Scientists may have glimpsed the elusive and mysterious Planet Nine — that is, if it actually exists — back in 1983.

That's according to Michael Rowan-Robinson, an astronomer at the Imperial College London, who analyzed observations made by the Infrared Astronomical Satellite (IRAS) back in 1983.

In a new paper, which has yet to be peer reviewed, Rowan-Robinson argues that shots from the telescope could actually turn out to show a ninth planet orbiting our Sun.

Despite the excitement, chances are slim.

"Given the poor quality of the IRAS detections, at the very limit of the survey, and in a very difficult part of the sky for far infrared detections, the probability of the candidate being real is not overwhelming," he wrote in the preprint earlier this month.

"However, given the great interest of the Planet Nine hypothesis, it would be worthwhile to check whether an object with the proposed parameters and in the region of sky proposed, is inconsistent with the planetary [trajectories]," he wrote.

In 2016, a pair of Caltech astronomers proposed that strangely behaving objects in the Kuiper Belt were being affected by a great gravitational pull of something with a huge mass.

They suggested at the time that a ninth planet, up to ten times the mass of the Earth, could be causing these Trans-Neptunian Objects (TNOs) to behave so erratically.

Other theories suggest the object could be a black hole, while others suggest it could be a cluster of much smaller objects.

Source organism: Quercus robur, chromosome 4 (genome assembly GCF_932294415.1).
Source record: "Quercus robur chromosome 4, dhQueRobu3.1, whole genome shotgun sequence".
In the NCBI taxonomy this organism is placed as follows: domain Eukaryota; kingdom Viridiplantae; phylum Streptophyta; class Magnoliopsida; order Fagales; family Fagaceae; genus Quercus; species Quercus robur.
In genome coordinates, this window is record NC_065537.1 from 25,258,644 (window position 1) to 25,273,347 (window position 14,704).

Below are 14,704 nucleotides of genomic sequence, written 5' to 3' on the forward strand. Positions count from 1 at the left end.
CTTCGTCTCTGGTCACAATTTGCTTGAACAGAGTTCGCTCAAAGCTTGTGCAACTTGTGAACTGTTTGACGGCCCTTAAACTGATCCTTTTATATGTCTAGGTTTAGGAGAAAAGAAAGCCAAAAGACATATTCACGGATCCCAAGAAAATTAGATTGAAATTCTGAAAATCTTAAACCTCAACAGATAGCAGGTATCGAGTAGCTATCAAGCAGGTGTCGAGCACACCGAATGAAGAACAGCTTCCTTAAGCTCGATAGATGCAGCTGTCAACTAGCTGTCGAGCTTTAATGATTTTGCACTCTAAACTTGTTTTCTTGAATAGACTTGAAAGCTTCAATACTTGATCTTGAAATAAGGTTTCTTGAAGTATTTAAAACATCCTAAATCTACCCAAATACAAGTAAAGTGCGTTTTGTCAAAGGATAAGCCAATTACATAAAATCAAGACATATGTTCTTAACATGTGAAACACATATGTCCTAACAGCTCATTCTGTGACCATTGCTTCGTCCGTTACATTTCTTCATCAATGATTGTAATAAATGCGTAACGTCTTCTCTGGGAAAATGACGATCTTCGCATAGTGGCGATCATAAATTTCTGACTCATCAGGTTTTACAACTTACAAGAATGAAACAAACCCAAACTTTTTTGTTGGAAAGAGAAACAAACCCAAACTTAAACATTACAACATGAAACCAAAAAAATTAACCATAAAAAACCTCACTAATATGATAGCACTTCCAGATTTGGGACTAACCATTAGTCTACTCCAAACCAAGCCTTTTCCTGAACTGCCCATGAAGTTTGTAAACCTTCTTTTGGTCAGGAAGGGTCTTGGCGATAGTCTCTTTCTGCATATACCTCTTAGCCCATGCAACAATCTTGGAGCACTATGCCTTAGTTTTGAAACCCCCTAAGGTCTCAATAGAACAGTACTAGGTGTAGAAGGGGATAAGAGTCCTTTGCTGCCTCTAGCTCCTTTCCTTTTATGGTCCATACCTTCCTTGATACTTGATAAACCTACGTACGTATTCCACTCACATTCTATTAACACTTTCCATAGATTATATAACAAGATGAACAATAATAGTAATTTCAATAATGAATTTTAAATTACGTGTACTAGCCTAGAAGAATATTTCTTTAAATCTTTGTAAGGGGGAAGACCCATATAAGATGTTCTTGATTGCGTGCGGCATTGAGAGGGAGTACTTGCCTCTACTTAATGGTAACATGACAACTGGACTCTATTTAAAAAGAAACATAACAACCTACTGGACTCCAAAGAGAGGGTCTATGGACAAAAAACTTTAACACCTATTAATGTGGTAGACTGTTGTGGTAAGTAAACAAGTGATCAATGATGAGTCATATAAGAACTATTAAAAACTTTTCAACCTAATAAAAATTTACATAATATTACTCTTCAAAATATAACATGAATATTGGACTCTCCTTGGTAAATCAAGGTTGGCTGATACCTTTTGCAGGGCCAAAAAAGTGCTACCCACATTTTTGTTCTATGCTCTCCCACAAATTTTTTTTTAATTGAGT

But extensive searches have yet to come up with proof that Planet Nine actually exists. If it does exist, it is extremely far away and doesn't receive much light from the Sun.

Now, Rowan-Robinson has come up with three point sources, each detected roughly a month apart, picked from around 250,000 total sources detected by IRAS. These three sightings could point to the existence of a single transient object, the astronomer suggests in his paper.

If Rowan-Robinson is correct, the planet would be somewhere between three to five times the mass of the Earth, orbiting the Sun 225 times the distance between the Earth and the Sun. Neptune orbits the Sun at around 30 astronomical units.

The researcher is now suggesting that we analyze infrared and optical data at these three locations.

It may be a long shot — but it's an exciting new chapter in our hunt for the elusive Planet Nine as well.

READ MORE: Mysterious Object Glimpsed Decades Ago Might Have Actually Been Planet Nine [ScienceAlert]

More on planet nine: Planet Nine Might Not Actually Exist, Scientists Say

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